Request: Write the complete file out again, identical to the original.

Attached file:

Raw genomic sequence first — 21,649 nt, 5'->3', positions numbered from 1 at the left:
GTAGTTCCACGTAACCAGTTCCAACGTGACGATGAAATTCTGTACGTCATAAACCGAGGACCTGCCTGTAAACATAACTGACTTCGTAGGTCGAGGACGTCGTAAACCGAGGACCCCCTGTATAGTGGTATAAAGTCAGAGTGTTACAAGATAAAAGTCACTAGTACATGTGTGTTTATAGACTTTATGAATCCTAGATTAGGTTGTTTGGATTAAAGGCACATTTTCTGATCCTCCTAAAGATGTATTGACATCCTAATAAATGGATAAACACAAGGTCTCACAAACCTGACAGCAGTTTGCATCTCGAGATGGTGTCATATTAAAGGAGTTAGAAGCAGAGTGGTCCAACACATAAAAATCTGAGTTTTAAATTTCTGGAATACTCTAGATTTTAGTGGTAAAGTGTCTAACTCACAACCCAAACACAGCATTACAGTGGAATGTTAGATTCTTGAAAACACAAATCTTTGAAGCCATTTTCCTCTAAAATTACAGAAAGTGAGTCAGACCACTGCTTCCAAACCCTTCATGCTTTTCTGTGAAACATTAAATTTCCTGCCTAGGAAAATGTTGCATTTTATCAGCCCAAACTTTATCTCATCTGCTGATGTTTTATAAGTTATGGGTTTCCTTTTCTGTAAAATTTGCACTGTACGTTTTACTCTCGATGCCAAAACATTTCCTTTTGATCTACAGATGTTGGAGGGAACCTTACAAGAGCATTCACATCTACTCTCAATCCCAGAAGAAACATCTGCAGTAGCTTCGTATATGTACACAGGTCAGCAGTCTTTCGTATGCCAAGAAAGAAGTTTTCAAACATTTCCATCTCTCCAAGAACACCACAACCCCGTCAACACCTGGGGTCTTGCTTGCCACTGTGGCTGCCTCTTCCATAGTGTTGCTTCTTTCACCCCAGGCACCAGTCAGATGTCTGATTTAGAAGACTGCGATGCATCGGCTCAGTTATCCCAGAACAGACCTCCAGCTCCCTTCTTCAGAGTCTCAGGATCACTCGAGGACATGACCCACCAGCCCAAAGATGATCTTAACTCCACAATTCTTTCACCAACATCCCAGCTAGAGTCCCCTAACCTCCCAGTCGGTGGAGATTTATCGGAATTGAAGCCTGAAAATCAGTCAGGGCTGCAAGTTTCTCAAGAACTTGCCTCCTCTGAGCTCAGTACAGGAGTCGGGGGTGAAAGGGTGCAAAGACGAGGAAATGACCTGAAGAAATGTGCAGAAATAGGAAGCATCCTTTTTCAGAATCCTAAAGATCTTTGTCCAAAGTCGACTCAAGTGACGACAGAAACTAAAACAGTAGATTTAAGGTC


Raw genomic sequence first — 21,649 nt, 5'->3', positions numbered from 1 at the left:
GTAGTTCCACGTAACCAGTTCCAACGTGACGATGAAATTCTGTACGTCATAAACCGAGGACCTGCCTGTAAACATAACTGACTTCGTAGGTCGAGGACGTCGTAAACCGAGGACCCCCTGTATAGTGGTATAAAGTCAGAGTGTTACAAGATAAAAGTCACTAGTACATGTGTGTTTATAGACTTTATGAATCCTAGATTAGGTTGTTTGGATTAAAGGCACATTTTCTGATCCTCCTAAAGATGTATTGACATCCTAATAAATGGATAAACACAAGGTCTCACAAACCTGACAGCAGTTTGCATCTCGAGATGGTGTCATATTAAAGGAGTTAGAAGCAGAGTGGTCCAACACATAAAAATCTGAGTTTTAAATTTCTGGAATACTCTAGATTTTAGTGGTAAAGTGTCTAACTCACAACCCAAACACAGCATTACAGTGGAATGTTAGATTCTTGAAAACACAAATCTTTGAAGCCATTTTCCTCTAAAATTACAGAAAGTGAGTCAGACCACTGCTTCCAAACCCTTCATGCTTTTCTGTGAAACATTAAATTTCCTGCCTAGGAAAATGTTGCATTTTATCAGCCCAAACTTTATCTCATCTGCTGATGTTTTATAAGTTATGGGTTTCCTTTTCTGTAAAATTTGCACTGTACGTTTTACTCTCGATGCCAAAACATTTCCTTTTGATCTACAGATGTTGGAGGGAACCTTACAAGAGCATTCACATCTACTCTCAATCCCAGAAGAAACATCTGCAGTAGCTTCGTATATGTACACAGGTCAGCAGTCTTTCGTATGCCAAGAAAGAAGTTTTCAAACATTTCCATCTCTCCAAGAACACCACAACCCCGTCAACACCTGGGGTCTTGCTTGCCACTGTGGCTGCCTCTTCCATAGTGTTGCTTCTTTCACCCCAGGCACCAGTCAGATGTCTGATTTAGAAGACTGCGATGCATCGGCTCAGTTATCCCAGAACAGACCTCCAGCTCCCTTCTTCAGAGTCTCAGGATCACTCGAGGACATGACCCACCAGCCCAAAGATGATCTTAACTCCACAATTCTTTCACCAACATCCCAGCTAGAGTCCCCTAACCTCCCAGTCGGTGGAGATTTATCGGAATTGAAGCCTGAAAATCAGTCAGGGCTGCAAGTTTCTCAAGAACTTGCCTCCTCTGAGCTCAGTACAGGAGTCGGGGGTGAAAGGGTGCAAAGACGAGGAAATGACCTGAAGAAATGTGCAGAAATAGGAAGCATCCTTTTTCAGAATCCTAAAGATCTTTGTCCAAAGTCGACTCAAGTGACGACAGAAACTAAAACAGTAGATTTAAGGTC